Joined Apr 3, 2010
I recently met and had conversations with some nice students of a well known culinary school. I expressed some of my thoughts to them and not only they, but most of the other students they know feel the same.

   The externship programs in reality are a slight rip-off . You are paying the schools (or in some cases mom and dad are) a lot of money for a semester of culinary education. When you go out of the school on your externship, you are still paying them. On top of that they told me that many externships do not pay them or they are paid $8-to $12. an hour and room and board are deducted. . This is highly unfair and is a practice that should be looked into long and hard.

  These students told me that   a lot of the guys are afraid to say anything for fear of repurcussions. God knows that the schools put them in hock as. They  are expensive enough that they don't have to add to expense. I know guys 30- 35 years old who ae still paying student loans to the schools . This puts them behind the 8 ball so to speak from day one. The schools are a business and profit is the name of the game.  I know very few businesses where one goes to school and pays abot $40,000. for the right to earn $10-to $12.00 an hour on graduating.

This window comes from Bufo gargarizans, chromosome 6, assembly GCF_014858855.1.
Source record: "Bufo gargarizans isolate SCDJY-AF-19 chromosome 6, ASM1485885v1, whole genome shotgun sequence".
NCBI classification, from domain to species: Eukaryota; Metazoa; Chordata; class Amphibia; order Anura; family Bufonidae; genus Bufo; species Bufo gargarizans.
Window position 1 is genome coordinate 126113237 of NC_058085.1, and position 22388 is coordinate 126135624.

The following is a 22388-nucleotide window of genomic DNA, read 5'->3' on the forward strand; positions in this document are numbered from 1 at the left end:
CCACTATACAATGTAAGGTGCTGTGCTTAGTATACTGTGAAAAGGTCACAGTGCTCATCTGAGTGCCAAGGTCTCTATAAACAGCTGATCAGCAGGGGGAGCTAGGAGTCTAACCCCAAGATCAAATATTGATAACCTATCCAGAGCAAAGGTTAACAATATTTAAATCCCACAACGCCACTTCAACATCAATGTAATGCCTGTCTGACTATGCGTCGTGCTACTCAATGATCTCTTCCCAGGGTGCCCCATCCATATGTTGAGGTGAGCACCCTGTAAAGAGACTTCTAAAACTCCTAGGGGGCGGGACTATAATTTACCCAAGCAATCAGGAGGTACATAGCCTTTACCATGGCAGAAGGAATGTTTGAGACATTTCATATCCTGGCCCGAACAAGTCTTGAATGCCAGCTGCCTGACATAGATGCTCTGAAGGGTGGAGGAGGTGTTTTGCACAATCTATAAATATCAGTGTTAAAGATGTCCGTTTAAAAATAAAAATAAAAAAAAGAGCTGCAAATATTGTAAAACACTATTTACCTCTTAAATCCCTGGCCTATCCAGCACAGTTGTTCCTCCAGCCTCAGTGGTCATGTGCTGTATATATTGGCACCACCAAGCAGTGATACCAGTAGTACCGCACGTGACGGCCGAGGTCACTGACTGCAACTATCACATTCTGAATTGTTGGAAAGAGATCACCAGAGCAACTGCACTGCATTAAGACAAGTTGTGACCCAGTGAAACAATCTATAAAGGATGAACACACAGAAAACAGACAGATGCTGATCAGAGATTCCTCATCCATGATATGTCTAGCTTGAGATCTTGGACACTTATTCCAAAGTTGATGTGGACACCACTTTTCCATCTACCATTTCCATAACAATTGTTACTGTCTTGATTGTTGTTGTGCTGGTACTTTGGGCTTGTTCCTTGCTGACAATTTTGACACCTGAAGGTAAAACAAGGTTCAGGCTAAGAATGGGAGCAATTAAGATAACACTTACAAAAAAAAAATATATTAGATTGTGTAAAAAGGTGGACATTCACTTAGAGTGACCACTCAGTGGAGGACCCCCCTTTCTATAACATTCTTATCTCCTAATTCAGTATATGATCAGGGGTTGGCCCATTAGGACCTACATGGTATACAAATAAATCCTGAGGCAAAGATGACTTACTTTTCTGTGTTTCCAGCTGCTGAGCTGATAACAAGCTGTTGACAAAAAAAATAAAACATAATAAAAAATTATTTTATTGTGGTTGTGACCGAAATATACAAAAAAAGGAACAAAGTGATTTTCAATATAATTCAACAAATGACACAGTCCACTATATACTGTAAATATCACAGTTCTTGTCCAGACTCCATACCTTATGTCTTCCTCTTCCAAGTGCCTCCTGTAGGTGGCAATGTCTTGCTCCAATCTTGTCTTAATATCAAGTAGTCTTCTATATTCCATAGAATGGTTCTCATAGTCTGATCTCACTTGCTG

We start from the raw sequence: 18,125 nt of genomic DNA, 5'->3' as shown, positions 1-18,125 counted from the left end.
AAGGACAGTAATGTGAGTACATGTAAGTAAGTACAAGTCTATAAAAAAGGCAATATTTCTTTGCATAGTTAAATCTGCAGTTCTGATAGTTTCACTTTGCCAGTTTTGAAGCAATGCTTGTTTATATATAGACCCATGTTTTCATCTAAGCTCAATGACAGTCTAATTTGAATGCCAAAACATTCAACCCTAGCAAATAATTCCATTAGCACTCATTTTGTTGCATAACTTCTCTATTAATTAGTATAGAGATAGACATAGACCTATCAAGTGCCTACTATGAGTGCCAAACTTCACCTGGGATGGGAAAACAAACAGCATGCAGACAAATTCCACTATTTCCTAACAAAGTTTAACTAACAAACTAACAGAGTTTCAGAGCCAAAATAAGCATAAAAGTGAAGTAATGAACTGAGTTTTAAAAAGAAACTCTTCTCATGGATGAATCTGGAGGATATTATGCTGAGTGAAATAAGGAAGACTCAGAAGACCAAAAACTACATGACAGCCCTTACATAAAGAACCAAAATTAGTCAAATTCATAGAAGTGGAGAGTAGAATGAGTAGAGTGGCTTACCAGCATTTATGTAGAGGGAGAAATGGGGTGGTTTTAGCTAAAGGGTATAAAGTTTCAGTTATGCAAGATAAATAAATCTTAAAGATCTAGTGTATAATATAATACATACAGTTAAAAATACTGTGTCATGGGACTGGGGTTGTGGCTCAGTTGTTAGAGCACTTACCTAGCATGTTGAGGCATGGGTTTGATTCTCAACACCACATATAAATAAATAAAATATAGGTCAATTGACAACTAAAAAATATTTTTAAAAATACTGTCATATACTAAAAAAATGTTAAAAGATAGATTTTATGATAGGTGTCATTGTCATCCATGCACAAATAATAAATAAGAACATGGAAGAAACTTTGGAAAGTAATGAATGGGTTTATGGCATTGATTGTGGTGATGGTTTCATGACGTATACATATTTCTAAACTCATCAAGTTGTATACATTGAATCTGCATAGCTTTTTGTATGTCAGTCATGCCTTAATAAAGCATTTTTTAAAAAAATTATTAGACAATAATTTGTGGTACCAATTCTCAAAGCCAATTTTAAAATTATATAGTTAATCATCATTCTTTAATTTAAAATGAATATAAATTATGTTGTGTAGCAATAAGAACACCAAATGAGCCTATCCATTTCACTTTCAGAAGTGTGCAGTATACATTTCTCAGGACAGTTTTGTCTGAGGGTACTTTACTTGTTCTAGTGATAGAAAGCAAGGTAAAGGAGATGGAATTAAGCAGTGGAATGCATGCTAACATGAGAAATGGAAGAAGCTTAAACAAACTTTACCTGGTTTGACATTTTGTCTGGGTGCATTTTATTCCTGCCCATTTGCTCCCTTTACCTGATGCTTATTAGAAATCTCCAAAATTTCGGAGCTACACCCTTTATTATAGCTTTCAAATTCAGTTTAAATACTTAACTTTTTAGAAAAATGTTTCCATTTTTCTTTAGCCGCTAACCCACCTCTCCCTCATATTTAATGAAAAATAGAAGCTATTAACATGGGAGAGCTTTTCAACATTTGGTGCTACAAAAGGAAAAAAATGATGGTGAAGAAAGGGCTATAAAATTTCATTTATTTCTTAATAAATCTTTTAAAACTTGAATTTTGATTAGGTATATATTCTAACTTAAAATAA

The schools I taught in in NY years ago did not have externships. When you graduated we got you a job in the industry. The better your grades the better  place we would put you in contact with.
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Joined Dec 17, 2009
Internships are unpaid. Externships are paid cooperative education. I did an unpaid-internship for my education. I received only school-credit towards the A.S. degree. I did not earn any wages, otherwise, that would have been an paid-externship. I have been repeatedly reiterating my point here, and other forums, for any prospective cookery students to consider an ACF Apprenticeship, if one is young, and to consider a community college, if one is a middle-aged, career-changer.

Very few people actually heed my advice, therefore, I do not sympathize with them, if they must spend many years of their lives repaying those student-loans, because they ignored my advice, and enrolled in an expensive, private, culinary school, and only to discover, much to their chagrin, that they end up with a low-wage, entry-level job in the cooking trade upon graduation.
Joined Apr 3, 2010
I agree with the above post 100%. A community college is even better because at least in most cases it includes and AS degree which many culinary schools are not qualified to offer.  You will learn the same basic fundimentals. One thing that shocked me in talking to the students of this expensive school was they learned nothing about purchasing anything.

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